Market prices on the small screen: Transforming farmers’ markets in Sri Lanka

Angela Pereira

At Sri Lanka’s largest agricultural market a large projection screen overlooks 12 acres of stalls brimming with produce.

Traders at the Dambulla market consult the screen to receive up-to-the-minute pricing information on produce being sold in the market


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This information helps them negotiate fair prices at any of the market’s 144 booths, says Harsha de Silva, head economist at Sri Lanka-based LIRNEasia, a non-profit organization and IDRC partner that aims to use information and communication technologies (ICTs) to improve the lives of Asia’s people.

In the case of the Dambulla market traders, de Silva says farmers can negotiate from a stronger position because information is accessible.

Such information is vital to ensuring agricultural markets work efficiently because it helps farmers reduce their transaction costs, according to de Silva.

But most research in developing countries has focused on helping farmers access information at the end of the production cycle — like the Dambulla market price screen, says de Silva. “We always focus on the selling stage… prices are important, but what about the information that comes before the point of selling?”

He says farmers can use information available at the market to negotiate a better price for eggplant, but if there was more information available before planting crops, they might decide that onions would be a more profitable choice. This type of price projection information — common in developed countries via the Internet — is not readily available to rural farmers in developing countries, says de Silva.

Relaying information through ICTs

Five years ago, de Silva decided to explore how Sri Lankan farmers access information throughout the production cycle with a view to identifying how ICTs could quickly, cheaply, and effectively relay information to farmers. It became his “pet project,” and eventually formed part of LIRNEasia’s research program — of which IDRC is a primary funder.

He and his colleagues studied 314 smallholder farmers at the Dambulla market, analyzing the transaction costs they incurred at each stage of the value chain — from deciding what to grow, to seeding, planting, growing, harvesting, and selling.

He says he is “astonished” by the findings: 70% of farmers’ transaction costs are associated with information gathering. Moreover, 25% of this information cost is incurred when farmers decide what to grow.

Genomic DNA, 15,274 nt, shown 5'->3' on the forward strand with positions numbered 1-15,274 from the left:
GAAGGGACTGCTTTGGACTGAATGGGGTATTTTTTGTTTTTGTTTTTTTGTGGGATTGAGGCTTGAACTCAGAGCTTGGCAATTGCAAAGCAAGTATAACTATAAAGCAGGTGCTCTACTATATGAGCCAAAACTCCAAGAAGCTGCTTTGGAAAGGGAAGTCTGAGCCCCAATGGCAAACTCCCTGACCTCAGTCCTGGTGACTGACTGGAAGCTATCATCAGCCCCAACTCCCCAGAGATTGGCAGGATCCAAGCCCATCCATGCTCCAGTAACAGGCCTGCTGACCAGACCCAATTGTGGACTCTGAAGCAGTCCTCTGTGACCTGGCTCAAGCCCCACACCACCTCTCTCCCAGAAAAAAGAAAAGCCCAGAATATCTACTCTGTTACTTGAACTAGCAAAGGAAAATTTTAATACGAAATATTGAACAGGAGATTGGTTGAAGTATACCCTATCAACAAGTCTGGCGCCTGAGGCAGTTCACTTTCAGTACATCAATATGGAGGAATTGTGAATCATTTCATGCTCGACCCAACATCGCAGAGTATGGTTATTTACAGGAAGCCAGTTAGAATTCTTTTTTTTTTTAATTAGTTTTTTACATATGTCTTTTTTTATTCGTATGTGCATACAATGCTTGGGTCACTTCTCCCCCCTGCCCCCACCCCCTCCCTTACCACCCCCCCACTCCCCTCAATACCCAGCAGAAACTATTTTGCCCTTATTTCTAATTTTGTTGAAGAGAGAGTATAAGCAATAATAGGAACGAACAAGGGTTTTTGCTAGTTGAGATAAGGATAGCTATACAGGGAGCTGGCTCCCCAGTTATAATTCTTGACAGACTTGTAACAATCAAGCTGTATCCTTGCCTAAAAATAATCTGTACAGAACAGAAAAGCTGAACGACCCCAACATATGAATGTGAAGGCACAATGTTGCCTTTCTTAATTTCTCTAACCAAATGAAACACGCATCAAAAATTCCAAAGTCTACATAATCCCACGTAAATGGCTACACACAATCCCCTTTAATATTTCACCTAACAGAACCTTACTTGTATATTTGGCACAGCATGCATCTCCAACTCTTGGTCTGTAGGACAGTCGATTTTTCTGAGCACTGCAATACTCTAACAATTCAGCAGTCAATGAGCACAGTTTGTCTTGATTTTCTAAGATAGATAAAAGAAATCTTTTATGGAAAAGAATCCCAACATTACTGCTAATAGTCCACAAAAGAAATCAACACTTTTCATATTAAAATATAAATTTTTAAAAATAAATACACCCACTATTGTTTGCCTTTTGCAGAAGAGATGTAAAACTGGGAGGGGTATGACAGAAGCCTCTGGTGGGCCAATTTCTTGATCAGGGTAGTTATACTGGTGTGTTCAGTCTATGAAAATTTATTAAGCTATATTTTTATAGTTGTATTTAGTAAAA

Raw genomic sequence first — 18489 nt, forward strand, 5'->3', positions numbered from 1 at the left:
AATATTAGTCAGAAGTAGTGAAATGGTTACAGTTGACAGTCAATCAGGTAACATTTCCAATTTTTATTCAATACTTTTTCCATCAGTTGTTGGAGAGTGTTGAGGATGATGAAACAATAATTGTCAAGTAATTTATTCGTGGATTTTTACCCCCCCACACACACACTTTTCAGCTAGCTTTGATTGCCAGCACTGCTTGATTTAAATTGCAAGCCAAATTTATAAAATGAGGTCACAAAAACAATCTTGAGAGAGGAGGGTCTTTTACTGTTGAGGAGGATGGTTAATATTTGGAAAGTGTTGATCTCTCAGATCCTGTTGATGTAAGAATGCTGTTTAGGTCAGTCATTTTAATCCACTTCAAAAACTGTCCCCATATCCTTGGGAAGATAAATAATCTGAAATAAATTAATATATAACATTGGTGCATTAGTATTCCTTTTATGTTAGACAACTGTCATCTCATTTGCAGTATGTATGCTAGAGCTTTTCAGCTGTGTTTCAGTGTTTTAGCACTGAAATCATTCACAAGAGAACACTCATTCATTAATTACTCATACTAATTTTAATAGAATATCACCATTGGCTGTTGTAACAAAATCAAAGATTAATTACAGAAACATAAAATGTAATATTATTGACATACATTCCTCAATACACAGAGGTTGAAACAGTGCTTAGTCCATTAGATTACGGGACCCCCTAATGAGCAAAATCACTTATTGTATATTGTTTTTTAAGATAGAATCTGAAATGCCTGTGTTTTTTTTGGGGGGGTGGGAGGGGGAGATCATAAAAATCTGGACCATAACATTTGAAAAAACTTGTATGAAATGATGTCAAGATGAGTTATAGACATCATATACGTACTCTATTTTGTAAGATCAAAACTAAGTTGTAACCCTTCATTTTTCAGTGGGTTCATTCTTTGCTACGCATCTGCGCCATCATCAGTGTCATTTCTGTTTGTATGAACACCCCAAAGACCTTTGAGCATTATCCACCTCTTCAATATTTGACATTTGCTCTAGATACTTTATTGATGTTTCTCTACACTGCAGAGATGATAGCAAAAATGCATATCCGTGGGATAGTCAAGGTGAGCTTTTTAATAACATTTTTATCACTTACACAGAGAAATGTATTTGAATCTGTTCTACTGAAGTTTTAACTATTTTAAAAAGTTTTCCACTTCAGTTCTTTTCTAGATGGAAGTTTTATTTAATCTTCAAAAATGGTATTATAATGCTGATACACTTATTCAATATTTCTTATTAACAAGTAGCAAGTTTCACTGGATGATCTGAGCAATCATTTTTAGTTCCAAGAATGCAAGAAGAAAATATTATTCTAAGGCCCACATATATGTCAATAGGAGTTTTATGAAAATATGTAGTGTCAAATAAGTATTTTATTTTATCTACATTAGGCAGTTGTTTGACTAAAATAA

Laurent Elder, of IDRC’s PAN Asia program, which supports the project, says this study has succeeded where others have fallen short because it provides “clear, quantitative data on how ICTs could actually improve the lives of farmers, productivity, and markets in general.”  

Practical implications

Although the study shows that information can reduce farmers’ costs, and that an ICT intervention should be targeted at both the planting and selling stage, one question remains — how can farmers actually receive the information when they need it?

Research has traditionally focused on understanding how the Internet can relay information to farmers, but mobile phones are more widely accessible in developing countries, says de Silva.

“In the case of [Sri Lanka] where farmers are poor and have few assets — and a phone may be one of the only assets they have — can we use that to help them get this information?” he asks.

But this may be difficult since the study also found many farmers are willing to travel to find information — a costly and time-intensive choice — even if they have access to a phone.

“That just completely floors you,” says de Silva. “But it has a lot to do with trust and the ability to trust information delivered over the phone.”

Overcoming this mistrust as well as improving accessibility must be part of any successful strategy, says de Silva. Currently, LIRNEasia is talking with Sri Lankan banks and mobile phone companies about setting up a mobile platform that can provide price projection information to farmers.

More profits for farmers
De Silva says helping farmers reduce their costs will improve their profits and standard of living.

“In this day and age where food is so expensive, people are finding it hard to find three square meals a day and this is reality,” he says. “At the end of the day, we want to increase the welfare both of consumers and producers.”
Angela Pereira is a writer in IDRC's Communications Division

Knowledge, innovation, and solutions to improve the lives of people in the developing world
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